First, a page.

On June 19, black Americans throughout the country will celebrate Juneteenth, an American holiday observed annually to commemorate the emancipation of enslaved people in the United States. The first Juneteenth was celebrated in 1865 in Galveston, TX, when Union general Gordan Granger read federal orders that all slaves were free. This event took place two and a half years after the Emancipation Proclamation formally freed slaves.

This year’s Juneteenth celebration will be especially significant as our country grapples with its longstanding history of systemic racism, nationwide protests against brutality against black Americans and the COVID-19 pandemic.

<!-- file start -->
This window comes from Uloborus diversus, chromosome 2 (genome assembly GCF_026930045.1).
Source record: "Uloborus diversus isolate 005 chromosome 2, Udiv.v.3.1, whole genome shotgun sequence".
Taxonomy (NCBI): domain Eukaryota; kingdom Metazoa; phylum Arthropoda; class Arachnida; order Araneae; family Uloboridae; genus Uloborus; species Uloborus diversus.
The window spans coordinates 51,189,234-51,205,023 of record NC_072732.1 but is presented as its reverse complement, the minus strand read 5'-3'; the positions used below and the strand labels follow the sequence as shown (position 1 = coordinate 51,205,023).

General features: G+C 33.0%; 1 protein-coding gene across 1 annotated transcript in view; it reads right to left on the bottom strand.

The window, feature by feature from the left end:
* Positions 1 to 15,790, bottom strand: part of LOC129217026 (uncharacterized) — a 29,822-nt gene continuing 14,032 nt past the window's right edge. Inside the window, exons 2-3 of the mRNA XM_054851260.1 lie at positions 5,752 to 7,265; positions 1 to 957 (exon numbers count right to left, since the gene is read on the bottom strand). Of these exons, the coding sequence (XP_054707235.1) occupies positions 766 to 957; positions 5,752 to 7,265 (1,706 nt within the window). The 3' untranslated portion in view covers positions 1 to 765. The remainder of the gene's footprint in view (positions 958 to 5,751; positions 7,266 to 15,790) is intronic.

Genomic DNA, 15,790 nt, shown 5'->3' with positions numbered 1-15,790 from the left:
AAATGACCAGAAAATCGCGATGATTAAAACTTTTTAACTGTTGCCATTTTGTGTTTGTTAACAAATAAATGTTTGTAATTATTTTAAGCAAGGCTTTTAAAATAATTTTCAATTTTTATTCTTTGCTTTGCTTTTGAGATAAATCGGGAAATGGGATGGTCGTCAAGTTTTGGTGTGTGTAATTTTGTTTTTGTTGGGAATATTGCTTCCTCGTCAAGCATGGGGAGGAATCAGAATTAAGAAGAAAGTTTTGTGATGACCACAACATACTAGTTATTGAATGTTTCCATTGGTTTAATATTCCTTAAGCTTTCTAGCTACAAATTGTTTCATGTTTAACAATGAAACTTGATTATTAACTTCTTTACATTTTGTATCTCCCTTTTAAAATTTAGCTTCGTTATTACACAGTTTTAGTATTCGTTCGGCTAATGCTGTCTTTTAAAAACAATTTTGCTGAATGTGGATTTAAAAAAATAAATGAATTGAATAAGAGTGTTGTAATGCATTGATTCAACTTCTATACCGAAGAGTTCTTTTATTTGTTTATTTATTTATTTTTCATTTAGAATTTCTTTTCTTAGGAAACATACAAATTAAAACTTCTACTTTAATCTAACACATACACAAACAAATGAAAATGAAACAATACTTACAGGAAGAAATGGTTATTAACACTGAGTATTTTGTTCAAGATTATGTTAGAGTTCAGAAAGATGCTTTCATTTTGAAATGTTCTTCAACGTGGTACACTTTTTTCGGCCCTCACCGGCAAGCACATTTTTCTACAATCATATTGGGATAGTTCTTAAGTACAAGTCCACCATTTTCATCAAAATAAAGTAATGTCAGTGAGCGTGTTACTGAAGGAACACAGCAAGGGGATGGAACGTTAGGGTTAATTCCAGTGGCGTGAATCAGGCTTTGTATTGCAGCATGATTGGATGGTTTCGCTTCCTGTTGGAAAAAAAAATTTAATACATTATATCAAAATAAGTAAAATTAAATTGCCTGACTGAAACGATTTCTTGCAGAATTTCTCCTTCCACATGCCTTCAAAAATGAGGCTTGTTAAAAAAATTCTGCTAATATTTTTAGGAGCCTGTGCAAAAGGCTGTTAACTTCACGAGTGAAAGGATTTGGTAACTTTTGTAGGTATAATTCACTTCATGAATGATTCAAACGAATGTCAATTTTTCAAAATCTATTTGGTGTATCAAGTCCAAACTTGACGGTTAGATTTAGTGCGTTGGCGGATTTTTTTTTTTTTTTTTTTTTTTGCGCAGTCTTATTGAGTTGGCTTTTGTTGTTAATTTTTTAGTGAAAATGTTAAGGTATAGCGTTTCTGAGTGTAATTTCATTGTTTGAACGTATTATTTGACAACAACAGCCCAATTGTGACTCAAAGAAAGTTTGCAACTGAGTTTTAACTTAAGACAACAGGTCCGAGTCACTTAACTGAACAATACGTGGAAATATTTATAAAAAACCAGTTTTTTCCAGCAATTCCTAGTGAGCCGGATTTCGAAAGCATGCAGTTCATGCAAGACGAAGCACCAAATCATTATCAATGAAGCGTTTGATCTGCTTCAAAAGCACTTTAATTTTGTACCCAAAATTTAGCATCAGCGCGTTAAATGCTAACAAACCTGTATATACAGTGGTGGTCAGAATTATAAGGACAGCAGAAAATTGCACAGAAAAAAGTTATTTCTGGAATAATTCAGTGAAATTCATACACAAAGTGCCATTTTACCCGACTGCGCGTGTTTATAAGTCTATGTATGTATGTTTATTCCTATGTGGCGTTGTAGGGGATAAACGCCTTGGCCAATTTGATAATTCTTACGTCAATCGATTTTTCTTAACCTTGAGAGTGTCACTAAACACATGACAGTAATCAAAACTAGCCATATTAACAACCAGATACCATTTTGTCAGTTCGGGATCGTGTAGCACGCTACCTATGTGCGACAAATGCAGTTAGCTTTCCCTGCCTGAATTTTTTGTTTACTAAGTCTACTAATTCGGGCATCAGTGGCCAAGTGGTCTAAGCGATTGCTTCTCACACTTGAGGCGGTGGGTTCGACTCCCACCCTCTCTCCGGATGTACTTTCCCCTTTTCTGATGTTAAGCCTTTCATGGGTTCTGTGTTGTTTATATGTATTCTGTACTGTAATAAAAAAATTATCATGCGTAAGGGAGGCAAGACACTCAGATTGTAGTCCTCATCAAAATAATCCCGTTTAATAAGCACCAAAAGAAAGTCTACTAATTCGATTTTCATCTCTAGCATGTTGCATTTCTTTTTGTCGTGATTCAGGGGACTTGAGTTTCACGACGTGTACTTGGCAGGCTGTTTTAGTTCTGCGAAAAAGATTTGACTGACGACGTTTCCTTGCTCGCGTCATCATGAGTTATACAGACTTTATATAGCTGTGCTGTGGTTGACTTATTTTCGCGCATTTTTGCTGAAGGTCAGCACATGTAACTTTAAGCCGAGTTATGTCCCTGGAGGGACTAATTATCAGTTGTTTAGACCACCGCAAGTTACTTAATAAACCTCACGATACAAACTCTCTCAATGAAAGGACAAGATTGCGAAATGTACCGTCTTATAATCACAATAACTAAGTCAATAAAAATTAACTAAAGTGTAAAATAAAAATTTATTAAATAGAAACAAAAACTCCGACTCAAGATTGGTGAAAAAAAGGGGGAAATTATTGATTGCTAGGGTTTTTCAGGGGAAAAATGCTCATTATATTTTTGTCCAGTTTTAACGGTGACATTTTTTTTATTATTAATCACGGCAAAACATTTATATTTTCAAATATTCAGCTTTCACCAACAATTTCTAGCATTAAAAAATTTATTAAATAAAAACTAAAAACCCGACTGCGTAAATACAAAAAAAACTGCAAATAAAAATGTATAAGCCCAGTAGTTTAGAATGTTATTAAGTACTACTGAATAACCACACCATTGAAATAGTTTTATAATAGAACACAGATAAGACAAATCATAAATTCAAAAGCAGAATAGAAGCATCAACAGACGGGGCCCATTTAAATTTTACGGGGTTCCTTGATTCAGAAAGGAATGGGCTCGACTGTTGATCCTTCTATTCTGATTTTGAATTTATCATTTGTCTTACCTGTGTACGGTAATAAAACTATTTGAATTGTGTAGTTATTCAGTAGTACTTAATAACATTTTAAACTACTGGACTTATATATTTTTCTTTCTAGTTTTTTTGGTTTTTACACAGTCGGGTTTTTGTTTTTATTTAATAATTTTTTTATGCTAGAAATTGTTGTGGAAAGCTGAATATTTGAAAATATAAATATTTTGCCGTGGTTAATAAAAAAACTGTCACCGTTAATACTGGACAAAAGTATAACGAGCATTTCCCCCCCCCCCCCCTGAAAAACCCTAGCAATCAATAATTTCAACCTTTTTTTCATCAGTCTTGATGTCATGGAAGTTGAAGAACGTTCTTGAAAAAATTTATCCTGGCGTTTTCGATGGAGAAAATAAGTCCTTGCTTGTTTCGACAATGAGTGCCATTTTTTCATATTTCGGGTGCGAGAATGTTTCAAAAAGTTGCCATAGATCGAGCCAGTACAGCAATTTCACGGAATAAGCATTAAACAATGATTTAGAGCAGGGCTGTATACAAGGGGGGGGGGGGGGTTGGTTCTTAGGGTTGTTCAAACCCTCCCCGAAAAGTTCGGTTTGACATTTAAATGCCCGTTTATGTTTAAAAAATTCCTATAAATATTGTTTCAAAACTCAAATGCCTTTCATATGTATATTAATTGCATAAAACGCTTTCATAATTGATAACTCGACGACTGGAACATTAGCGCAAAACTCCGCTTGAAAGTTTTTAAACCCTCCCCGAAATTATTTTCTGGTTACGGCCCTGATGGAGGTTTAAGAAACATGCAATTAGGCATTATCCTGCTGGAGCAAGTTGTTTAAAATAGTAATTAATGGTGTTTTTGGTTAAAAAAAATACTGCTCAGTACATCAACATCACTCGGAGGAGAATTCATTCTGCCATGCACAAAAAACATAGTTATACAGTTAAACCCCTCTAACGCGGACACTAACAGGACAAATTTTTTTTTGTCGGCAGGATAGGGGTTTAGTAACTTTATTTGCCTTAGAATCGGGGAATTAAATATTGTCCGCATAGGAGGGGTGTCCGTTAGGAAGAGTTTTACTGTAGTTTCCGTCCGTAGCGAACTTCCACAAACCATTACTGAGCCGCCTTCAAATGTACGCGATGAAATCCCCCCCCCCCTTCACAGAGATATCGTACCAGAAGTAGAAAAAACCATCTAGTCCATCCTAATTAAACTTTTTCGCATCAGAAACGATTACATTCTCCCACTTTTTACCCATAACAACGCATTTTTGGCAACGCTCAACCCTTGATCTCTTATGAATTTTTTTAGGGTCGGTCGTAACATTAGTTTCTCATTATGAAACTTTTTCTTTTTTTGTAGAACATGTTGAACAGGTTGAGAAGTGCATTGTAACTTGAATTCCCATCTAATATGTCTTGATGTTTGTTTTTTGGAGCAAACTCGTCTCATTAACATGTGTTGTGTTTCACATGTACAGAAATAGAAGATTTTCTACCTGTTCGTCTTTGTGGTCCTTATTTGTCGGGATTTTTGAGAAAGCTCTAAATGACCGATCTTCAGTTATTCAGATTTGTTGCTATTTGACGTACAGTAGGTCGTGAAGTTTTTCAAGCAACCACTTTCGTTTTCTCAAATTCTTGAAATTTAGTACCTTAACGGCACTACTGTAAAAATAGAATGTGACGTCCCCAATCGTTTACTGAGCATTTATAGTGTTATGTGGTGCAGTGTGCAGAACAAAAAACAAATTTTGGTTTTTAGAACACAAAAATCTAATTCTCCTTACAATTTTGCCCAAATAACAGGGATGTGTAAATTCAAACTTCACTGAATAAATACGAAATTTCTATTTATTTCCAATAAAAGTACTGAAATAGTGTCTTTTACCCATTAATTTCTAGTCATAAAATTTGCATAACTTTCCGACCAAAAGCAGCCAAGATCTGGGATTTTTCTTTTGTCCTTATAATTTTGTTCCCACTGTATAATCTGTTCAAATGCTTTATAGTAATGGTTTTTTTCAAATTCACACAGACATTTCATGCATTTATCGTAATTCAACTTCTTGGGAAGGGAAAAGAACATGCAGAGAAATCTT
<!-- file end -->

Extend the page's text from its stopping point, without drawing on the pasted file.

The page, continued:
How do you celebrate Juneteenth?

Typically, Juneteenth celebrations include picnics, rodeos, street fairs, cookouts, family reunions and more. Traditions include the reading of the Emancipation Proclamation, singing “Lift Every Voice and Sing,” reading works from noted black American writers such as Maya Angelou and eating delicious food and drinks, especially Southern cuisine, red velvet cake and red punch.

Due to COVID-19, many traditional gatherings have been canceled. However, there are virtual celebrations happening throughout the country. One of the major online celebrations will be led by www.blkfreedom.org in collaboration with six black museums. At 12 p.m. on June 19, the organization will share a video on its website called “Justice, Freedom and Democracy.”

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